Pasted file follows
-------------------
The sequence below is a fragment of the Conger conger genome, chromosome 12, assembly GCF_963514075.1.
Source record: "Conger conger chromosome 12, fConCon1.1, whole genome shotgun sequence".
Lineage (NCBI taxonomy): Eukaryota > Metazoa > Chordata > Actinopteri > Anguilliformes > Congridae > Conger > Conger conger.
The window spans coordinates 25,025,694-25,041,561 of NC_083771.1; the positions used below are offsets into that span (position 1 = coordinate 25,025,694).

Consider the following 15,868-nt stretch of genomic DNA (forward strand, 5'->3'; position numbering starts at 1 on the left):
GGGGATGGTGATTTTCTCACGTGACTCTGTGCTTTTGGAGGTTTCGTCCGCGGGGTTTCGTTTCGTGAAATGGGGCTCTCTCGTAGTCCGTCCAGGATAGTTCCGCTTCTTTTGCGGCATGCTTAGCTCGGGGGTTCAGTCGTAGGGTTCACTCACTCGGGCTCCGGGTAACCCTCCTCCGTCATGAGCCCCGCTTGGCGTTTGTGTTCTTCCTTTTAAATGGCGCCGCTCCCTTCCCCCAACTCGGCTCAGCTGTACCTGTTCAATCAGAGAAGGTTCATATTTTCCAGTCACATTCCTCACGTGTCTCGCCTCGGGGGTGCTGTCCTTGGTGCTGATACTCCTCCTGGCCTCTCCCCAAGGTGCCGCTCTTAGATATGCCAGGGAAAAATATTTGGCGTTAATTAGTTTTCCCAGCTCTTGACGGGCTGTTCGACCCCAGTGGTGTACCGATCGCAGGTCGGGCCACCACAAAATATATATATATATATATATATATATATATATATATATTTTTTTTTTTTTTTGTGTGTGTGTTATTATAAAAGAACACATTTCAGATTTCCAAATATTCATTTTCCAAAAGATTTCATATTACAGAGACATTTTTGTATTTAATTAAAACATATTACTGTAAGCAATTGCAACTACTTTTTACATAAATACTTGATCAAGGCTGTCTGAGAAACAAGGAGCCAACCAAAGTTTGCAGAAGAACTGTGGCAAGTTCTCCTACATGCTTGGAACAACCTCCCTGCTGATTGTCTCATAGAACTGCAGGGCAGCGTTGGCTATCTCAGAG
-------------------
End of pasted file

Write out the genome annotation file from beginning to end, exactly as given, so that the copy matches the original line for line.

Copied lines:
The sequence below is a fragment of the Conger conger genome, chromosome 12, assembly GCF_963514075.1.
Source record: "Conger conger chromosome 12, fConCon1.1, whole genome shotgun sequence".
Lineage (NCBI taxonomy): Eukaryota > Metazoa > Chordata > Actinopteri > Anguilliformes > Congridae > Conger > Conger conger.
The window spans coordinates 25,025,694-25,041,561 of NC_083771.1; the positions used below are offsets into that span (position 1 = coordinate 25,025,694).

Consider the following 15,868-nt stretch of genomic DNA (forward strand, 5'->3'; position numbering starts at 1 on the left):
GGGGATGGTGATTTTCTCACGTGACTCTGTGCTTTTGGAGGTTTCGTCCGCGGGGTTTCGTTTCGTGAAATGGGGCTCTCTCGTAGTCCGTCCAGGATAGTTCCGCTTCTTTTGCGGCATGCTTAGCTCGGGGGTTCAGTCGTAGGGTTCACTCACTCGGGCTCCGGGTAACCCTCCTCCGTCATGAGCCCCGCTTGGCGTTTGTGTTCTTCCTTTTAAATGGCGCCGCTCCCTTCCCCCAACTCGGCTCAGCTGTACCTGTTCAATCAGAGAAGGTTCATATTTTCCAGTCACATTCCTCACGTGTCTCGCCTCGGGGGTGCTGTCCTTGGTGCTGATACTCCTCCTGGCCTCTCCCCAAGGTGCCGCTCTTAGATATGCCAGGGAAAAATATTTGGCGTTAATTAGTTTTCCCAGCTCTTGACGGGCTGTTCGACCCCAGTGGTGTACCGATCGCAGGTCGGGCCACCACAAAATATATATATATATATATATATATATATATATATATATTTTTTTTTTTTTTTGTGTGTGTGTTATTATAAAAGAACACATTTCAGATTTCCAAATATTCATTTTCCAAAAGATTTCATATTACAGAGACATTTTTGTATTTAATTAAAACATATTACTGTAAGCAATTGCAACTACTTTTTACATAAATACTTGATCAAGGCTGTCTGAGAAACAAGGAGCCAACCAAAGTTTGCAGAAGAACTGTGGCAAGTTCTCCTACATGCTTGGAACAACCTCCCTGCTGATTGTCTCATAGAACTGCAGGGCAGCGTTGGCTATCTCAGAG